The flow testing that has just finished at Horse Hill has drawn attention to the potential for large-scale unconventional oil drilling in South East England.
While some were slow to understand the significance of the Horse Hill tests, campaigners have tried to open local people’s eyes to what they could lead to. This blog post is based mainly on information from campaign group Frack Off – see links at the end of this post.
“very much like an industrialised process…”
This two-minute video contains clips from several interviews with Stephen Sanderson, Chairman of both Horse Hill Developments Ltd and its largest stakeholder, UK Oil and Gas Ltd (UKOG), about oil prospects in the Weald (the area between the North and the South Downs, including large parts of Sussex and Surrey and part of Kent).
Talking about the oil deposit, which he says extends over 1,200 square miles or more, Sanderson says, “this type of oil deposit very much depends on being able to drill your wells almost back to back so it becomes very much like an industrialised process … Generally you have to drill a lot wells close to each other so you can maintain a certain level of production.”
The “industrialised process” Mr Sanderson refers to could mean typical densities of four to eight wells per square mile. Along with the associated support infrastructure of pipelines, processing plants and waste facilities, and the heavy traffic for construction and transporting oil, this would completely change the character of our area. Hints of what to expect can be seen in Texas, Pennsylvania and Queensland.
At Horse Hill, the companies were looking both for conventional oil, which could provide small returns, and unconventional oil, which, while a much riskier prospect, could produce massive returns.
The conventional target is the Portland Sandstone, a small, local oil deposit which could be drained by one or a small number of wells. At nearby Brockham, Angus Energy is producing an average 21 barrels of oil a day from the Portland.
The major unconventional target is the Kimmeridge Clay shale formations, which cover a large part of the Weald. This is ‘tight oil’ or ‘shale oil’.
Tight oil is oil trapped in low permeability rocks. Extracting it usually requires similar techniques to shale gas: the drilling of long horizontal laterals, hydraulic fracturing or acid stimulation, and the drilling of a densely-spaced patterns of wells. These processes are colloquially known as fracking, though the government recently changed the definition of fracking to exclude low-volume operations and those above 1,000 metres depth.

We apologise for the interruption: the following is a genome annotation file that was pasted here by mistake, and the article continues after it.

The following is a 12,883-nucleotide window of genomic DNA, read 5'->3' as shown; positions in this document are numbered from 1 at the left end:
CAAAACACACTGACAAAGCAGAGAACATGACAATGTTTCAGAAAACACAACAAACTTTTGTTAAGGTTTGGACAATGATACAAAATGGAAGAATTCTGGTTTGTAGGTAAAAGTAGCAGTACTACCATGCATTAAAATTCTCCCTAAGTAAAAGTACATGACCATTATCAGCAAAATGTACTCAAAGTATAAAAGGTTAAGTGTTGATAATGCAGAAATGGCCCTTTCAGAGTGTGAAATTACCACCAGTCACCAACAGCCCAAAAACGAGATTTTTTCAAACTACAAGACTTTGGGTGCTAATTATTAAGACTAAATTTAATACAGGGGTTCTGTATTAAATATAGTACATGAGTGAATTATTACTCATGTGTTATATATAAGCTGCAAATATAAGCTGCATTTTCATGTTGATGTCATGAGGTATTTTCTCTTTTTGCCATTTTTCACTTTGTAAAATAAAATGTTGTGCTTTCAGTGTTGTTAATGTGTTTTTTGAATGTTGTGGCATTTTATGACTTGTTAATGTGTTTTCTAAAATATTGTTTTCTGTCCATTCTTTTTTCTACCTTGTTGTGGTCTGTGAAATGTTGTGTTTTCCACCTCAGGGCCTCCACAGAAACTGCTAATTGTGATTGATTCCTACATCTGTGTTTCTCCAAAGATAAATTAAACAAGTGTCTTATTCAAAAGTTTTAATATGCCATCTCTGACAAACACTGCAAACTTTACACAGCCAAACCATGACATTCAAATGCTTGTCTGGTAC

At Horse Hill, the companies tested two layers within the Kimmeridge Clay. UKOG claims to have flowed more than 450 barrels per day (bopd) from the Lower Kimmeridge Limestone and 900 bopd from the Upper Kimmeridge Limestone. They say an additional 168 bopd flowed from the Portland Sandstone.
The next steps
The next stage will be to apply for planning permission to “drill a horizontal sidetrack and conduct long term production tests”.
Sanderson has complained that the planning process is too slow and says he is talking to the government “at a high level” about how to fast-track the planning process.
From the objector’s point of view, a shortcoming of the situation is that planning applications are always judged on their individual merits, so it’s not easy to object to one drill site on the grounds that it’s opening the door to the industrialisation of the whole area.
What’s in store?
UKOG say there may be up to 124 billion barrels of “oil in place” in the Weald Basin. Even if this is correct, oil in place is not the same as oil which can be extracted. And for unconventional resources the difference can be very large indeed. For instance, the current recovery factors for the Bakken Shale (a formation in North Dakota similar to the Kimmeridge) are estimated at about 3.5%. With this assumed recovery factor, the notional accessible oil becomes a still improbable 4.3 billion barrels. Given that the total production of a tight oil well is around 125,000 barrels, it would require tens of thousands of wells to extract this much oil.